the firm is specifically grown and built around the idea of helping you get through this.

And let me just paint you a contrast.

Many of you will have worked with another advisor at some point or another investment manager.

If you can even get a hold of that person and you tell them the things that you're frustrated with, they may or may not listen to you.

And if they do, they may just do something to appease you.

“I'm very scared.

Let's sell some of these stocks

that have fallen the most.

They're dogs anyway.

Okay, let's do that. Now do you feel better? And let's buy something else.”

Michael Hanson: We don't do that.

We do exactly the opposite.

Our job is to keep you disciplined and patient on the path that we've set out for each other, because it is that thing and that thing alone that gets you to your long term goals.

So what do we do at Fisher Investments?

You have an Investment Counselor who knows you, your situation, your goals, understands you as a person, what's important to you, and you can speak through all of your emotions or any of your concerns as we go through them.

You have that capability.

In fact, you can do it anytime you want.

Michael Hanson: It's a great help.

But we do even more.

Just about every single day, we publish something online, an analysis of what's going on out there up to the minute.

If you've ever been to one of our

video conferences, you know that you can attend small video conference where you can speak to one of our senior analysts and ask them as many questions as you want about what's going on for as long as you want.

Michael Hanson: If you've seen our web seminars, where people such as myself and other senior members of the firm give you a full presentation about how we see things, we do that monthly.

And lastly, I'm very proud to say that

we're starting up our in person events again.

And in fact, last month I was

in the Midwest part of the country.

This would be in July.

We got to get in front of our clients.

We did our seminars.

Seminars are one of the best things you can do, because you can meet us face to face, ask us questions, not

only see who we are, but how we think.

And you can hear the full breadth

of how all of us are thinking.

We go around the country each year to do that, and I'm very excited that we're presenting that again.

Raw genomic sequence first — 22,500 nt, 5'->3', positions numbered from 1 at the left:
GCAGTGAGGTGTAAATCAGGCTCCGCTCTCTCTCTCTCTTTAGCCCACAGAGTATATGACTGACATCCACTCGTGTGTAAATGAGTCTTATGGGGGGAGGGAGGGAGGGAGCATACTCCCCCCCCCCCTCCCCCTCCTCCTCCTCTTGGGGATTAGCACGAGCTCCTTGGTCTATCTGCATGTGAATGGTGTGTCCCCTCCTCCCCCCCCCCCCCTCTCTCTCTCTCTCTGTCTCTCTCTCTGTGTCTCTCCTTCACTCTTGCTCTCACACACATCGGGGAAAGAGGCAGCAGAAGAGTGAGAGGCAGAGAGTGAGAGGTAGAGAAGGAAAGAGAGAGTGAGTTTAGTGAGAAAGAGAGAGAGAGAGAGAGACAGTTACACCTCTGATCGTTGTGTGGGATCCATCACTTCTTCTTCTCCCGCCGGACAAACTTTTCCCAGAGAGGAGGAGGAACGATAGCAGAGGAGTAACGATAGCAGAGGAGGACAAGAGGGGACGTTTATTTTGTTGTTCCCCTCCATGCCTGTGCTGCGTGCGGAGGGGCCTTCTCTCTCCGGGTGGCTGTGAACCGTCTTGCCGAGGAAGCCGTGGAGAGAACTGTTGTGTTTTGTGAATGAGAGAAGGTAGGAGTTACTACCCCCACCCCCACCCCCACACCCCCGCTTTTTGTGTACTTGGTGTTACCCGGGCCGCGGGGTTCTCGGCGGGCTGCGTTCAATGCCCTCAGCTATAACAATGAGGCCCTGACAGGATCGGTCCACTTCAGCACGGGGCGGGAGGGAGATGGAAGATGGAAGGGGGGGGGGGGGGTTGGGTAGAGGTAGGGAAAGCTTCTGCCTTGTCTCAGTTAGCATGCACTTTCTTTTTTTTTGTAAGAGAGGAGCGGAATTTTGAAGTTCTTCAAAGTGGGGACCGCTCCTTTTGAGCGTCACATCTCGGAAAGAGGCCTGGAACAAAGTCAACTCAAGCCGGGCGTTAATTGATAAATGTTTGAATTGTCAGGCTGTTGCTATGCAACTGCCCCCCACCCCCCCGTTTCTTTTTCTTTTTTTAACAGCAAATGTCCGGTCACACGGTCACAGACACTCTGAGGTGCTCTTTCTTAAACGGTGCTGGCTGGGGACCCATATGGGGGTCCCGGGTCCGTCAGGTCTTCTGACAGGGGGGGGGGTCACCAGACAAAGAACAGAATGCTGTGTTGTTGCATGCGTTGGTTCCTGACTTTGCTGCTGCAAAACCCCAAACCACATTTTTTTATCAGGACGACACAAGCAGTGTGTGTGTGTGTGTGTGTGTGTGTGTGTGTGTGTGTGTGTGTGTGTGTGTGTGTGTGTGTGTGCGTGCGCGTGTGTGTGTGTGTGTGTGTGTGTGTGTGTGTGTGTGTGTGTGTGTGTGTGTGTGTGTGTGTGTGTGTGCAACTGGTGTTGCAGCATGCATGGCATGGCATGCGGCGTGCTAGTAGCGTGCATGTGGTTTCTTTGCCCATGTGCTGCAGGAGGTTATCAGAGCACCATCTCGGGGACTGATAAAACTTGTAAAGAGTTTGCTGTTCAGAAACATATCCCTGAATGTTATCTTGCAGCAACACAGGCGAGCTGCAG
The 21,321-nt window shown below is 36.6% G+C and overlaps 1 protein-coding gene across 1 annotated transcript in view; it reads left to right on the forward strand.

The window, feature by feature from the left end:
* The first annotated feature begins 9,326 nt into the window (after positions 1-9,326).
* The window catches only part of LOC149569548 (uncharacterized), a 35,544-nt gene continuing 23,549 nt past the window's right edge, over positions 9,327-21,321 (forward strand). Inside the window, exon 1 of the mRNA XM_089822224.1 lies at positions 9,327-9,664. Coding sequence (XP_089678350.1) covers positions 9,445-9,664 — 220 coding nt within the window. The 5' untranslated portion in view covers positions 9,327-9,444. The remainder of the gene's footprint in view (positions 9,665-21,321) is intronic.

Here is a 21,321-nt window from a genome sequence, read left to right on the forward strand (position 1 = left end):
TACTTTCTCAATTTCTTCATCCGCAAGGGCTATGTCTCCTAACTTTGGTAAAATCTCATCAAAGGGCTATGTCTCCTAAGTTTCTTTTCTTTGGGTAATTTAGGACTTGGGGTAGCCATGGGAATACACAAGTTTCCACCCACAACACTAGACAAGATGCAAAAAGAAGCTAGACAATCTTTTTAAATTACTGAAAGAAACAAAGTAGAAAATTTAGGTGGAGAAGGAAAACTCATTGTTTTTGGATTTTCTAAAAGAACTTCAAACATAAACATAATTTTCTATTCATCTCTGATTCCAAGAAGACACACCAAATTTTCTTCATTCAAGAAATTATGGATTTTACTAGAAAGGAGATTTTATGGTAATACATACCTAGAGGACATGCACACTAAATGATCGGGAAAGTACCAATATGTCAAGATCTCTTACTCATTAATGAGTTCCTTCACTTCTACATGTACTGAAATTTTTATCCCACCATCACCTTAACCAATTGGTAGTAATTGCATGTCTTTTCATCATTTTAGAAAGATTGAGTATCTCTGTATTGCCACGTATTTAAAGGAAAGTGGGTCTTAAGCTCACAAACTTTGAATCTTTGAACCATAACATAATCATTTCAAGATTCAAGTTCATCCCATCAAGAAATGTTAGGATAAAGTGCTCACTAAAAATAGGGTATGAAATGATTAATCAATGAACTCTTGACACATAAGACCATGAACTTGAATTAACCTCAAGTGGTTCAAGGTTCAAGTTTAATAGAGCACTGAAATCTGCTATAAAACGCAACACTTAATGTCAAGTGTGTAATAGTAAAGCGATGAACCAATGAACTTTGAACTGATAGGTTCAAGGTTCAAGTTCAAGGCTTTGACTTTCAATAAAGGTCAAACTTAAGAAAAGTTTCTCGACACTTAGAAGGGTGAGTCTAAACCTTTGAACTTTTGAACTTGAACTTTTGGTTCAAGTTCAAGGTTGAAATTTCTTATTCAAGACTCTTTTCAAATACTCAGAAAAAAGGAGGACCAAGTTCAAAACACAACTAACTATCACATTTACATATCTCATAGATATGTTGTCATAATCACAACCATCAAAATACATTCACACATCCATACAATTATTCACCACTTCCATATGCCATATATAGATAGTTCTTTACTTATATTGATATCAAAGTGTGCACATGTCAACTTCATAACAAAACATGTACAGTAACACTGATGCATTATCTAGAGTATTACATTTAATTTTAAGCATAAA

Michael Hanson: So, when you put all of this together, all of these things I've said in the last several minutes, it all boils to one thing: we are in the business of getting you to your long-term financial goals.

Everything we do, from the plan we set to you all the way on through to the way we actually manage portfolios, is designed to maximize the likelihood of you getting to those goals.

We do active management to try to do even better than that over time, which includes occasionally calling bear markets if we think we

can see it and have an advantage.

But you should always know that we have you in mind.

And regardless of how any specific year goes, your long term plan is still designed to get you to where you need to be.

And nothing about this year,

for example, has changed that.

Thanks very much for listening, and here's to a great rest of 2022.

Naj Srinivas: Well, that was Mike Hanson, a senior vice president of Research and a member of our investment policy committee here at the firm.

If you want to learn more about the

topics he discussed today, you can visit the episode page of our website,

You'll find a link to that in the show description.

You can also subscribe to our weekly

digest, which rounds up our latest commentary and delivers it right to your inbox.

And if you have questions about investing or capital markets that we can cover in a future episode

of Market Insights, email us at

Naj Srinivas: We'd love to hear from you, and we'll answer as many questions as we can in an upcoming episode. Until then, I'm Naj Srinivas.

Thanks for tuning in.

Other Female voice: Investing in securities involves the risk of loss.

Past performance is no guarantee of future returns.

The content of this podcast represents the opinions and viewpoints of Fisher Investments and should not be regarded as personal investment advice.

No assurances are made.

We will continue to hold these views, which may change at any time based

on new information, analysis or reconsideration.

Copyright Fisher Investments, 2022.


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Ken Fisher: Hi, this is Ken Fisher.

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A series of disclosures appears on screen: “Investing is Securities involves a risk of loss. Past performance is never a guarantee of future returns. Investing in foreign stock markets involves additional risks, such as the risk of currency fluctuations. The foregoing constitutes the general views of Fisher Investments and should not be regarded as personalized investment advice or a reflection of the performance of Fisher Investments or its clients. Nothing herein is intended to be a recommendation or a forecast of market conditions. Rather it is intended to illustrate a point. Current and future markets may differ significantly from those illustrated here. Not all past forecasts were, nor future forecasts may be, as accurate as those predicted herein.